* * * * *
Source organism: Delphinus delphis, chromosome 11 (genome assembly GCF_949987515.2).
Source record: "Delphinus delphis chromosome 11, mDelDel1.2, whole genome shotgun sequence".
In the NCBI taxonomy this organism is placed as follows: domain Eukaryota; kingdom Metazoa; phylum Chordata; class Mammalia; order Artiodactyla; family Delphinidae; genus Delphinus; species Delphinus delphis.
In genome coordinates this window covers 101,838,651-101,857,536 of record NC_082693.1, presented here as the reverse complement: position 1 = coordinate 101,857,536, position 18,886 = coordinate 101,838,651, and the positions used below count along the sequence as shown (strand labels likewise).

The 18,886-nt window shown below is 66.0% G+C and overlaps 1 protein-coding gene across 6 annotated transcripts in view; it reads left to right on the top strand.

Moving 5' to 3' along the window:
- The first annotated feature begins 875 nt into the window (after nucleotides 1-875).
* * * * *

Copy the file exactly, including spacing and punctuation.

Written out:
Source organism: Delphinus delphis, chromosome 11 (genome assembly GCF_949987515.2).
Source record: "Delphinus delphis chromosome 11, mDelDel1.2, whole genome shotgun sequence".
In the NCBI taxonomy this organism is placed as follows: domain Eukaryota; kingdom Metazoa; phylum Chordata; class Mammalia; order Artiodactyla; family Delphinidae; genus Delphinus; species Delphinus delphis.
In genome coordinates this window covers 101,838,651-101,857,536 of record NC_082693.1, presented here as the reverse complement: position 1 = coordinate 101,857,536, position 18,886 = coordinate 101,838,651, and the positions used below count along the sequence as shown (strand labels likewise).

The 18,886-nt window shown below is 66.0% G+C and overlaps 1 protein-coding gene across 6 annotated transcripts in view; it reads left to right on the top strand.

Moving 5' to 3' along the window:
- The first annotated feature begins 875 nt into the window (after nucleotides 1-875).